The German artist, Freda Köhler produced a body of compelling visionary paintings and drawings, only a fraction of which seem to have survived. She signed her works, ‘Sieg-bert’, which in old German means ‘bright victory’; a sign of the revelatory messages in her art and, perhaps, the name of her spirit guide. The titles of many of the works, and the hand-written ‘explanatory’ text on the verso of some of them, certainly suggests a mediumistic source. Botanical forms dominate. They metamorphose and seemingly reveal cosmic messages. They are similar in many ways to much work from Central European spiritualist circles, by artists like Anna Häckel, Anna Zemánková and Cecilie Marková. It is clear from her work that Köhler also shared a characteristic early-twentieth century fascination for those scientific discoveries and technological advances that revealed reality as mutable and in constant motion, from splitting the atom and X-rays, to electric streetlights and moving pictures. This was in common with other artists also interested in cosmological themes, such as Wassily Kandinsky and Paul Klee. In one image, for example, titled Disturbed ‘Cosmic’ Calm (Gestörte ‘kosmische’ Ruhe), she wrote on the verso: “No comment required. Unlawful Application of atomic research against the laws of nature will shake the cosmos to great misery.”
We know very little about Freda Köhler beyond what is contained in a short, typed label pinned to the back of one of her works. She was born Freda Spokl in Hamburg in 1912, began painting around 1932, and worked as a scene painter in Berlin. In 1945 she was bombed out of her Berlin home. After the war she married and settled in Hamburg, where she looked after the family home and painted. The note also tells us that she had frequent stays in psychiatric clinics. She died in Hamburg in 1992.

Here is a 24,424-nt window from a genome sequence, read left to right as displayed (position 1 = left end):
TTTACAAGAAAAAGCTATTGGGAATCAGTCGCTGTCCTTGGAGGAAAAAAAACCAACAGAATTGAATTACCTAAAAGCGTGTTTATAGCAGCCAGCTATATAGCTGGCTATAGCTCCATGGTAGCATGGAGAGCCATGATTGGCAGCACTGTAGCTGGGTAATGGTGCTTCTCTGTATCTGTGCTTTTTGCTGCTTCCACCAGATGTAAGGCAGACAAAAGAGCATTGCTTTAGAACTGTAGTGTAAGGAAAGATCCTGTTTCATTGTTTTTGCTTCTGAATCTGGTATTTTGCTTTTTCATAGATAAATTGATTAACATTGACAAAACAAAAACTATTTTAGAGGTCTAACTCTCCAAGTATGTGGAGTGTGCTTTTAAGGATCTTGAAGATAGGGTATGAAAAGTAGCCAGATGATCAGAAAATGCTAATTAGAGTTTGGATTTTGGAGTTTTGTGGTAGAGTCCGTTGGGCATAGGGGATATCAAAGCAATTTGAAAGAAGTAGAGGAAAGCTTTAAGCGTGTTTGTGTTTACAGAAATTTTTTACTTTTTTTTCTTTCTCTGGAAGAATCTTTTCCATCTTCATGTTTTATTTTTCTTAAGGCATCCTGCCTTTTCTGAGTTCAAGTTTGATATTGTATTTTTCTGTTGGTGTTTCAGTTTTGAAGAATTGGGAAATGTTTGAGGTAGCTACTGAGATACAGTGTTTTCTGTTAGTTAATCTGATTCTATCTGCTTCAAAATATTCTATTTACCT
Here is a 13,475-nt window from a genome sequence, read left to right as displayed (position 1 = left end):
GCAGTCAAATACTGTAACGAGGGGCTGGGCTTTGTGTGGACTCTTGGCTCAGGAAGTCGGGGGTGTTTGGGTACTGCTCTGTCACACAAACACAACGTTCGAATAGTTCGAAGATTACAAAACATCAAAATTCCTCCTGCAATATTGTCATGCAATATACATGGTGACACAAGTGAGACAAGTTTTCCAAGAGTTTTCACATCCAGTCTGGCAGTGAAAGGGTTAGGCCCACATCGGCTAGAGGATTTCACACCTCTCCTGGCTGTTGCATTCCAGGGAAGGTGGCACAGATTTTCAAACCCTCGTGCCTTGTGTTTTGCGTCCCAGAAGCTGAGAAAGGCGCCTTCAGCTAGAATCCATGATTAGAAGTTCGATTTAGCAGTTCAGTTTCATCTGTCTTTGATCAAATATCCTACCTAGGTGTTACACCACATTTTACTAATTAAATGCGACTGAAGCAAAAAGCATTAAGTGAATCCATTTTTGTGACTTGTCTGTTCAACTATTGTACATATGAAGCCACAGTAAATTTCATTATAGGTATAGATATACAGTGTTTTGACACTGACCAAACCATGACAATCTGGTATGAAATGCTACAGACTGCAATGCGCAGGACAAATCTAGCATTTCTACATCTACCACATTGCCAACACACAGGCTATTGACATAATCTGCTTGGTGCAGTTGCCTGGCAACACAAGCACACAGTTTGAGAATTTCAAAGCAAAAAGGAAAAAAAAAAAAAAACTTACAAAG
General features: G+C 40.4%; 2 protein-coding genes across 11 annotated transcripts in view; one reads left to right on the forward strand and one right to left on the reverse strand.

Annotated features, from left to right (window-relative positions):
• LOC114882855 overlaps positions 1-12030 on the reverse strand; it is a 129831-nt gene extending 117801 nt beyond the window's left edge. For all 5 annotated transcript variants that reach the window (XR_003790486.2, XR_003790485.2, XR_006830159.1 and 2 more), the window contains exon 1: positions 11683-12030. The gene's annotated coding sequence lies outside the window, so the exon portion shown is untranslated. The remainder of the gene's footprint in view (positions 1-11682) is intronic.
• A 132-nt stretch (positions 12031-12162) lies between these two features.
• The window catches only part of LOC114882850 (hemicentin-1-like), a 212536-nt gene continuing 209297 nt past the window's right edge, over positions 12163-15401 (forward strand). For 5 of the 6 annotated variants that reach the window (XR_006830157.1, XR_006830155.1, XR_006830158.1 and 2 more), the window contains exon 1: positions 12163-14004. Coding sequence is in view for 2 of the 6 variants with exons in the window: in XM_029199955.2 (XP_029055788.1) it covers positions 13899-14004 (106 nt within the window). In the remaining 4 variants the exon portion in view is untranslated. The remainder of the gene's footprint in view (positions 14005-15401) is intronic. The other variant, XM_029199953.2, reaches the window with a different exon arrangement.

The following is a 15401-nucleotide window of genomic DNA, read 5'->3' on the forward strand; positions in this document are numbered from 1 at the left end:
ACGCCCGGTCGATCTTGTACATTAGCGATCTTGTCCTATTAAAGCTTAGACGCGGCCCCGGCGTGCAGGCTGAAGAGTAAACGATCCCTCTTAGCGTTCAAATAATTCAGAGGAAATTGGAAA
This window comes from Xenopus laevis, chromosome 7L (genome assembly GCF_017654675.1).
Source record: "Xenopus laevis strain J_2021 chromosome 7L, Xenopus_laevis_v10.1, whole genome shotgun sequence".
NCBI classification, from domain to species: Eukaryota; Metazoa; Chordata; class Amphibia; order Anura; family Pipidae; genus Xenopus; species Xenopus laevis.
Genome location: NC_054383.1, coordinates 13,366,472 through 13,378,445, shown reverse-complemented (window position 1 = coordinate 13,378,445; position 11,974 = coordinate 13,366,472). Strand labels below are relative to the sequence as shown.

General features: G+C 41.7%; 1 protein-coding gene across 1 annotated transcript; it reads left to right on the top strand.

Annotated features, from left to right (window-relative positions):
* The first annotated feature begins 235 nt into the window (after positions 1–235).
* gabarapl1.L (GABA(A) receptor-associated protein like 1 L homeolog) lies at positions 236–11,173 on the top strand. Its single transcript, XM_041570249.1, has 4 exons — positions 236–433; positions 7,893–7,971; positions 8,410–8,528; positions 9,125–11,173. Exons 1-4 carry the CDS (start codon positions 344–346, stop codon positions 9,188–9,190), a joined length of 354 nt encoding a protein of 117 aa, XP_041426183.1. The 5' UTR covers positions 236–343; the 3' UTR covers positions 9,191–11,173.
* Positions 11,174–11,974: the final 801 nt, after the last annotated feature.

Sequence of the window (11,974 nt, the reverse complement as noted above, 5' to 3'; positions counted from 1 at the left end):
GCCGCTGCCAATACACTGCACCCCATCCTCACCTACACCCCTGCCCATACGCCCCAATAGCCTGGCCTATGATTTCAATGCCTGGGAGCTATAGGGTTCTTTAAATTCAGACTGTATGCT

It is highly likely that Köhler produced these extant artworks during, or subsequent to, times she was hospitalised. There are, to be sure, certain affinities with the work of another German artist and contemporary who also experienced psychic trauma, Unica Zürn. It is possible that the body of work that we have survived because it had been in the possession of one of her doctors. These are not ‘psychotic’ images, though. While the works are clearly redolent of visionary experience, they are the product of an assured hand, and do not have that sense of visual and lingual disintegration and incoherence that characteristically accompanies the journey into, and experience of, full-blown psychosis. Rather, they seem to operate more as reports back from experiences of some psychic elsewhere.